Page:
December 25 Christmas Day
December 26 Boxing Day

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Maternity Leave

Pregnant employees can take up to 17 weeks of maternity leave at various periods during their pregnancy. Employees must provide a medical report of their pregnancy and health status before getting maternity leave in Canada. Workers must tender this request four weeks before the maternity leave commences.

If the employee does not give birth during the 17 weeks of leave, the employer extends the leave until delivery. The labor code does not make payment mandatory during maternity leave.

Paternity and Parental Leave

Although there are no statutory rules for paternity leave in Canada, male employees can access parental leave. Parental leave in Canada lasts up to 63 weeks. This is an unpaid leave for biological and adoptive parents.

Working parents can share this leave. When they do, the parental leave increases to 71 weeks. Like maternity leave, employees must notify their employers at least four weeks beforehand.

Employees can combine maternity and parental leave. An employee on maternity leave who gives birth can also take parental leave simultaneously. However, they must do this in one continuous period.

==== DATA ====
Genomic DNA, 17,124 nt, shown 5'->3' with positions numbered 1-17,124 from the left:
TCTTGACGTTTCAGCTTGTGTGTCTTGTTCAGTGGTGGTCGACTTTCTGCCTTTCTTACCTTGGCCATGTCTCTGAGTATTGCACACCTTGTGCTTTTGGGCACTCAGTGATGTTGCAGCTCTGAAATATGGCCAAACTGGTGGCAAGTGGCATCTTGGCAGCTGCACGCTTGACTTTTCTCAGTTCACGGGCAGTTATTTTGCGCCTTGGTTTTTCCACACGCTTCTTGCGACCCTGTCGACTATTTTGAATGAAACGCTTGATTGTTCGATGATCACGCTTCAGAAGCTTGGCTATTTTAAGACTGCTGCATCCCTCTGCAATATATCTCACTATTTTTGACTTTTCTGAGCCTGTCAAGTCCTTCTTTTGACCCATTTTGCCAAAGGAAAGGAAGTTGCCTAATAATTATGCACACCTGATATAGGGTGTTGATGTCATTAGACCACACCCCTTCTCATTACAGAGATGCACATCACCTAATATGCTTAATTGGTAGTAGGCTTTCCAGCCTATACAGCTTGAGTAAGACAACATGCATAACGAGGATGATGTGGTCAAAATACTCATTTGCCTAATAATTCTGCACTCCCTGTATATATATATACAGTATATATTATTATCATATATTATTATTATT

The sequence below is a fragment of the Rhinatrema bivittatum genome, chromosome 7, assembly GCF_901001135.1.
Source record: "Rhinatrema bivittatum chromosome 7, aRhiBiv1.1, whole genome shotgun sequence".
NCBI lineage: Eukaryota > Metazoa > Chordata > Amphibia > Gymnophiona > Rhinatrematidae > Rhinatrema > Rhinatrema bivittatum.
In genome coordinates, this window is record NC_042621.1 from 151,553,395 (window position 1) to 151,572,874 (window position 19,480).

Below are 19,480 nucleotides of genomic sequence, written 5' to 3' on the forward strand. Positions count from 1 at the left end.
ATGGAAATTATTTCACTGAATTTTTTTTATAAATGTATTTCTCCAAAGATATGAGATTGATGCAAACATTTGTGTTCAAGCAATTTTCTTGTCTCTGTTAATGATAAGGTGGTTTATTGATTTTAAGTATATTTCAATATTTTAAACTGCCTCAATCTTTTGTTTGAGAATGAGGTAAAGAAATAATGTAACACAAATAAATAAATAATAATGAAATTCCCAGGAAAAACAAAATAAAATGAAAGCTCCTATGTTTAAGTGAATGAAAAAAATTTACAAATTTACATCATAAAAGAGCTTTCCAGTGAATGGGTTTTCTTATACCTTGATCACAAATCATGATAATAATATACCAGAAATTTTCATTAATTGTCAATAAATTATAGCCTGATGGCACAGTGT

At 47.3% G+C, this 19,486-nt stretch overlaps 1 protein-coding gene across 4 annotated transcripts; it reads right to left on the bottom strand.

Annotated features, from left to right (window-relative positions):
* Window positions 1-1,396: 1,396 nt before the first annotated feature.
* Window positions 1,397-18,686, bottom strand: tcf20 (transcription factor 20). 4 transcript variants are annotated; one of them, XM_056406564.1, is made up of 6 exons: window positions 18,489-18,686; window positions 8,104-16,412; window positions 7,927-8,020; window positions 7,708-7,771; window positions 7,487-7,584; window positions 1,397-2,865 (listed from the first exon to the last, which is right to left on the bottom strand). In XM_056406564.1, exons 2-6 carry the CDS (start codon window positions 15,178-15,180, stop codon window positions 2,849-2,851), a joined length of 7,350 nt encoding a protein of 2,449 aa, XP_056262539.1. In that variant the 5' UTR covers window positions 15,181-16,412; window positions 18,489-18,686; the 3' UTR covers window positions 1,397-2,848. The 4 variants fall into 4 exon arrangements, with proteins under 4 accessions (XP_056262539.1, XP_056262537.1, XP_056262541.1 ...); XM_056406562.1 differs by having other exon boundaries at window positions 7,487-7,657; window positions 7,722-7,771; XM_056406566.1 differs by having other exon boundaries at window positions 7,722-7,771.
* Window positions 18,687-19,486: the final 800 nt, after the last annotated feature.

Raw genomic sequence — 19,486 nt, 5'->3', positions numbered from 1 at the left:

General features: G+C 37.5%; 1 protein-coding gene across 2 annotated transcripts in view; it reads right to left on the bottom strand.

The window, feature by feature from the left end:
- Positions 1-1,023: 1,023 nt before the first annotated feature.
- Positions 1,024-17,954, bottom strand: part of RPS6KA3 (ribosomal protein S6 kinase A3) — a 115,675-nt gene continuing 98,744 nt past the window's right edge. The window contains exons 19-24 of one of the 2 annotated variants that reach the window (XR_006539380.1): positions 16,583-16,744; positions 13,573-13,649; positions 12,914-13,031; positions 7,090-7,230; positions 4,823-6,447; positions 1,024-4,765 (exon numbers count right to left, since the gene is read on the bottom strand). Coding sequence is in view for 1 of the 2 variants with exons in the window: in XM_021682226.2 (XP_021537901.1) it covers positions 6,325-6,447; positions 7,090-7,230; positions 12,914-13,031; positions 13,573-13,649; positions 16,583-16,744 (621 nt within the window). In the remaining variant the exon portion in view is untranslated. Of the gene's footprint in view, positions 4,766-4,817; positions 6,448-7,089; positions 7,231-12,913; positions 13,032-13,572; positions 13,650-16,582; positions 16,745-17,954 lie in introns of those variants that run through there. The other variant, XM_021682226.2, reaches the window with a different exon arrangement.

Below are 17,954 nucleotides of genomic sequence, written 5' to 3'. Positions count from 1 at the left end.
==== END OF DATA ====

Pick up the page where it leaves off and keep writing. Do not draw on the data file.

Leave for the Disappearance or Death of a Child

Employees are entitled to leave upon the disappearance or death of their child younger than age 25. Employees can only take this leave if they:

  • Are the parents
  • Have legal custody of the child
  • Exercise parental authority over the child (applicable in Quebec)
  • Are the guardian
  • Are the child’s curator or tutor (applicable in Quebec)

Eligible employees can take up to 104 weeks of leave if the child is missing or dead. The leave commences on the day of the incident. To get this leave, employees may need to prove that their child died or is missing. This may require a death certificate or police report.

Sick Leave

Sick leave in Canada is commonly referred to as medical leave or leave for work-related illness or injury. Medical leave may be paid or unpaid. Employees are eligible for medical leave in Canada if they: